Per NOT-HG-21-022, NHGRI expects applications awarded under this NOFO to share comprehensive metadata and phenotypic, clinical, and environmental exposure data associated with the study; use standardized data collection protocols and survey instruments for capturing data, as appropriate; and use standardized notation for metadata (e.g. controlled vocabularies or ontologies) to enable the harmonization of datasets for secondary research analyses. To maximize synergy with ongoing efforts, the Network will adopt and adapt existing standards for data quality assurance and quality control, data sharing, genomic and phenotype harmonization, and other data standards as feasible, working with standards and data models from organizations such as the Global Alliance for Genomics and Health (GA4GH) and with phenotype standardization efforts such as the Human Phenotype Ontology (HPO) and Monarch. The Network will also utilize data collection protocols and consensus measures for phenotypes and exposures such as those recommended by the PhenX Toolkit. To assist in improving data sustainability and utility, applicants are encouraged to align the development of their data sets using the FAIR Guiding Principles. Policies and standards related to data sharing and data integration to be implemented in this Network will be shared with the broader community.
To ensure that maximal scientific benefit is derived from this significant public investment, this funding opportunity aims to advance and accelerate research by supporting rapid sharing of the resulting data with the broad scientific community for research use, through submission of all data to the NHGRI Genomic Data Science Analysis, Visualization, and Informatics Lab-Space (AnVIL), through submission of variant interpretations to ClinVar, and through publication in the scientific literature. Data submitted to the AnVIL will be accessible by the scientific community upon review and approval of a data access request by the NHGRI Data Access Committee.
Although NHGRI expects project datasets and human variant information from studies selected through this NOFO to be made available through AnVIL and ClinVar, data can be shared in other appropriate and secure resources to enhance dissemination. Data security encompasses confidentiality, data integrity, and availability. Confidentiality includes managing data access to maintain data security and making data accessible to authorized users only for authorized purposes. Data security protection and proper stewardship of human genomic, phenotypic, clinical, and other sensitive information stored and distributed is of the utmost importance. Investigators must abide by the NIH Security Best Practices and provisions to protect the privacy and confidentiality of research participants and prevent unauthorized access to data. Investigators are expected to develop policies and procedures for notifying NHGRI, and for managing and mediating any loss of data or compromise of data confidentiality.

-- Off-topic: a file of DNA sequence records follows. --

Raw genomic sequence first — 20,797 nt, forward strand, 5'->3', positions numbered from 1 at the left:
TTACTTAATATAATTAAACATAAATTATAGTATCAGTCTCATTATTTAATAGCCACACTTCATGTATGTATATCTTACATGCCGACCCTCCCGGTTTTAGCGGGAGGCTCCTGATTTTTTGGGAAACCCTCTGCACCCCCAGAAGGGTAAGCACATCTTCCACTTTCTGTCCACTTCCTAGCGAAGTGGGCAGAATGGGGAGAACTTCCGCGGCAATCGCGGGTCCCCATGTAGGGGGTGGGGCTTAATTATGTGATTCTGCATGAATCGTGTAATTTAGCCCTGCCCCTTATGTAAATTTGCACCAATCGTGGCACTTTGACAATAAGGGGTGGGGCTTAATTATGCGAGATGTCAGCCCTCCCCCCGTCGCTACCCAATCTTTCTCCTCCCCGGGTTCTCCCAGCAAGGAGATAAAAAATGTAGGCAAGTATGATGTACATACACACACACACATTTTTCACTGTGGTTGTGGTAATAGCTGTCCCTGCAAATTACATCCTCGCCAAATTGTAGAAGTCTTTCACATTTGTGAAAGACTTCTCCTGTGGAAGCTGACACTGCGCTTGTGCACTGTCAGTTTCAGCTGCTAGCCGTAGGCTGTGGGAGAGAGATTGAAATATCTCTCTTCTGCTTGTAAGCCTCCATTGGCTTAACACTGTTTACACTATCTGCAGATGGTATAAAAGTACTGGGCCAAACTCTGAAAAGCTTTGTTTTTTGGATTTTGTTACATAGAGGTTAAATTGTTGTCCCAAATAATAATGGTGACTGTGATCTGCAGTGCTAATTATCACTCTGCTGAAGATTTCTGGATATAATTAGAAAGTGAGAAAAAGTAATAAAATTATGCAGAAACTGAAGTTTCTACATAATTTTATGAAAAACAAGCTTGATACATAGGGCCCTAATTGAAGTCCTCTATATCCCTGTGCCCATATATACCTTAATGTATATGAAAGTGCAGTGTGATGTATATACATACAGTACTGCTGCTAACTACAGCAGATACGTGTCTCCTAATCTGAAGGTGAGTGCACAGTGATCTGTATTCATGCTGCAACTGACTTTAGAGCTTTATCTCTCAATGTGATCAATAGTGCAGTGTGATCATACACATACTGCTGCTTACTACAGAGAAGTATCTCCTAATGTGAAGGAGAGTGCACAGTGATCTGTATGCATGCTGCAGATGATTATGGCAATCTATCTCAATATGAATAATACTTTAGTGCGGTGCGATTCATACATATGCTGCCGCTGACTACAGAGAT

Appendix: Only limited Appendix materials are allowed. Follow all instructions for the Appendix as described in the SF424 (R&R) Application Guide.
PHS Human Subjects and Clinical Trials Information
When involving human subjects research, clinical research, and/or NIH-defined clinical trials (and when applicable, clinical trials research experience) follow all instructions for the PHS Human Subjects and Clinical Trials Information form in the SF424 (R&R) Application Guide, with the following additional instructions:
If you answered Yes to the question Are Human Subjects Involved? on the R&R Other Project Information form, you must include at least one human subjects study record using the Study Record: PHS Human Subjects and Clinical Trials Information form or Delayed Onset Study record.
Study Record: PHS Human Subjects and Clinical Trials Information
All instructions in the SF424 (R&R) Application Guide must be followed.
Delayed Onset Study
Note: Delayed onset does NOT apply to a study that can be described but will not start immediately (i.e., delayed start). All instructions in the SF424 (R&R) Application Guide must be followed.
gLHS Study, Clinical Trial anticipated to start in second year of award.
PHS Assignment Request Form
All instructions in the SF424 (R&R) Application Guide must be followed.
Foreign (non-U.S.) institutions must follow policies described in the NIH Grants Policy Statement, and procedures for foreign institutions described throughout the SF424 (R&R) Application Guide.
3. Unique Entity Identifier and System for Award Management (SAM)
See Part 1. Section III.1 for information regarding the requirement for obtaining a unique entity identifier and for completing and maintaining active registrations in System for Award Management (SAM), NATO Commercial and Government Entity (NCAGE) Code (if applicable), eRA Commons, and Grants.gov
4. Submission Dates and Times
Part I. Overview Information contains information about Key Dates and times. Applicants are encouraged to submit applications before the due date to ensure they have time to make any application corrections that might be necessary for successful submission. When a submission date falls on a weekend or Federal holiday, the application deadline is automatically extended to the next business day.